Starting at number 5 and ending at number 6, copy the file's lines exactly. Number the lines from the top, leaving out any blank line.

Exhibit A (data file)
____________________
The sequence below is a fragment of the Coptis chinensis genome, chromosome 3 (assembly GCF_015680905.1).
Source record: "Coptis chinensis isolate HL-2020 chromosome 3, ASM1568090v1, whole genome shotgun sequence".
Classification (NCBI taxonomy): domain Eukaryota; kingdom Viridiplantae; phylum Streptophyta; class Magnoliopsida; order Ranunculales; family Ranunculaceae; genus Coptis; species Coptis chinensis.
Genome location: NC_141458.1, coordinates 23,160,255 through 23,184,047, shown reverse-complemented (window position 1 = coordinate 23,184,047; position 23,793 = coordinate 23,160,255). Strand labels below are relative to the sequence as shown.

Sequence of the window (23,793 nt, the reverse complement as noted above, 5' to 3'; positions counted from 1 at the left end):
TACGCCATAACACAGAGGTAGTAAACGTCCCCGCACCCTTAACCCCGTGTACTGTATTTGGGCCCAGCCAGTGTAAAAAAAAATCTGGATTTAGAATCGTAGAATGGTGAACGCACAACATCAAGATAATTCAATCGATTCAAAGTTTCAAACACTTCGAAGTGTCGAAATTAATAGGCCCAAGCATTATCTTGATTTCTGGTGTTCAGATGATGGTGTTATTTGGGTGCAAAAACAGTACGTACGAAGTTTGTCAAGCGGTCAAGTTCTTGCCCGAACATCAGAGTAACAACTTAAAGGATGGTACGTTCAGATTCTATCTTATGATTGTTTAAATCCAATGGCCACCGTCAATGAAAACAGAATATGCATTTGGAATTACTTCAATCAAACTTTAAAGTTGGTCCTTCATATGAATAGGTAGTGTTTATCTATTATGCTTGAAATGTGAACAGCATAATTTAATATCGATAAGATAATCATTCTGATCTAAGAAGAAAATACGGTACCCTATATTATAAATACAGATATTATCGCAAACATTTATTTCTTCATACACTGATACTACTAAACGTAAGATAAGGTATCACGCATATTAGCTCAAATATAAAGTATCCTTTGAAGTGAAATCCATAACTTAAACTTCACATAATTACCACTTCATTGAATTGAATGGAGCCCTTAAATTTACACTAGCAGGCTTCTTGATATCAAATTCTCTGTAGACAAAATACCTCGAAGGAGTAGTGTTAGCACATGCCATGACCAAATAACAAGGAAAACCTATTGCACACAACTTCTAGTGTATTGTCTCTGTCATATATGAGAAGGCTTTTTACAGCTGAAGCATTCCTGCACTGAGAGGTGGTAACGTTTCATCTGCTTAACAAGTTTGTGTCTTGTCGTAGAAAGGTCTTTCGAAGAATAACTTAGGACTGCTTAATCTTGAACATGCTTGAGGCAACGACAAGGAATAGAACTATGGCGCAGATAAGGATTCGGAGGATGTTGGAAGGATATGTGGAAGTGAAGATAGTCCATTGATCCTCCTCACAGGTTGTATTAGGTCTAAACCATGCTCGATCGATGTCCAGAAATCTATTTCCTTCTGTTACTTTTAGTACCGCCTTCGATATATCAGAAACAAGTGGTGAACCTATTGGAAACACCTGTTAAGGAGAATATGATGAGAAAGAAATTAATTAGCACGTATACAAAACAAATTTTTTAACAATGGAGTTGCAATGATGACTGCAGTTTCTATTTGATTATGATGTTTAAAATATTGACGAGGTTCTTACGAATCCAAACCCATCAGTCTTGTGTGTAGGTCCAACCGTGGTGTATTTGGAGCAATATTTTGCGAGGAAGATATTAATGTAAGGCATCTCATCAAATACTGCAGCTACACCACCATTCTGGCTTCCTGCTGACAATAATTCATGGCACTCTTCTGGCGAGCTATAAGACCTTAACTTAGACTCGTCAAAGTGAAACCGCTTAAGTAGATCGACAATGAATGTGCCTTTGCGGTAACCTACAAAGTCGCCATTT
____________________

Sequence of the window (23,793 nt, the reverse complement as noted above, 5' to 3'; positions counted from 1 at the left end):
TACGCCATAACACAGAGGTAGTAAACGTCCCCGCACCCTTAACCCCGTGTACTGTATTTGGGCCCAGCCAGTGTAAAAAAAAATCTGGATTTAGAATCGTAGAATGGTGAACGCACAACATCAAGATAATTCAATCGATTCAAAGTTTCAAACACTTCGAAGTGTCGAAATTAATAGGCCCAAGCATTATCTTGATTTCTGGTGTTCAGATGATGGTGTTATTTGGGTGCAAAAACAGTACGTACGAAGTTTGTCAAGCGGTCAAGTTCTTGCCCGAACATCAGAGTAACAACTTAAAGGATGGTACGTTCAGATTCTATCTTATGATTGTTTAAATCCAATGGCCACCGTCAATGAAAACAGAATATGCATTTGGAATTACTTCAATCAAACTTTAAAGTTGGTCCTTCATATGAATAGGTAGTGTTTATCTATTATGCTTGAAATGTGAACAGCATAATTTAATATCGATAAGATAATCATTCTGATCTAAGAAGAAAATACGGTACCCTATATTATAAATACAGATATTATCGCAAACATTTATTTCTTCATACACTGATACTACTAAACGTAAGATAAGGTATCACGCATATTAGCTCAAATATAAAGTATCCTTTGAAGTGAAATCCATAACTTAAACTTCACATAATTACCACTTCATTGAATTGAATGGAGCCCTTAAATTTACACTAGCAGGCTTCTTGATATCAAATTCTCTGTAGACAAAATACCTCGAAGGAGTAGTGTTAGCACATGCCATGACCAAATAACAAGGAAAACCTATTGCACACAACTTCTAGTGTATTGTCTCTGTCATATATGAGAAGGCTTTTTACAGCTGAAGCATTCCTGCACTGAGAGGTGGTAACGTTTCATCTGCTTAACAAGTTTGTGTCTTGTCGTAGAAAGGTCTTTCGAAGAATAACTTAGGACTGCTTAATCTTGAACATGCTTGAGGCAACGACAAGGAATAGAACTATGGCGCAGATAAGGATTCGGAGGATGTTGGAAGGATATGTGGAAGTGAAGATAGTCCATTGATCCTCCTCACAGGTTGTATTAGGTCTAAACCATGCTCGATCGATGTCCAGAAATCTATTTCCTTCTGTTACTTTTAGTACCGCCTTCGATATATCAGAAACAAGTGGTGAACCTATTGGAAACACCTGTTAAGGAGAATATGATGAGAAAGAAATTAATTAGCACGTATACAAAACAAATTTTTTAACAATGGAGTTGCAATGATGACTGCAGTTTCTATTTGATTATGATGTTTAAAATATTGACGAGGTTCTTACGAATCCAAACCCATCAGTCTTGTGTGTAGGTCCAACCGTGGTGTATTTGGAGCAATATTTTGCGAGGAAGATATTAATGTAAGGCATCTCATCAAATACTGCAGCTACACCACCATTCTGGCTTCCTGCTGACAATAATTCATGGCACTCTTCTGGCGAGCTATAAGACCTTAACTTAGACTCGTCAAAGTGAAACCGCTTAAGTAGATCGACAATGAATGTGCCTTTGCGGTAACCTACAAAGTCGCCATTT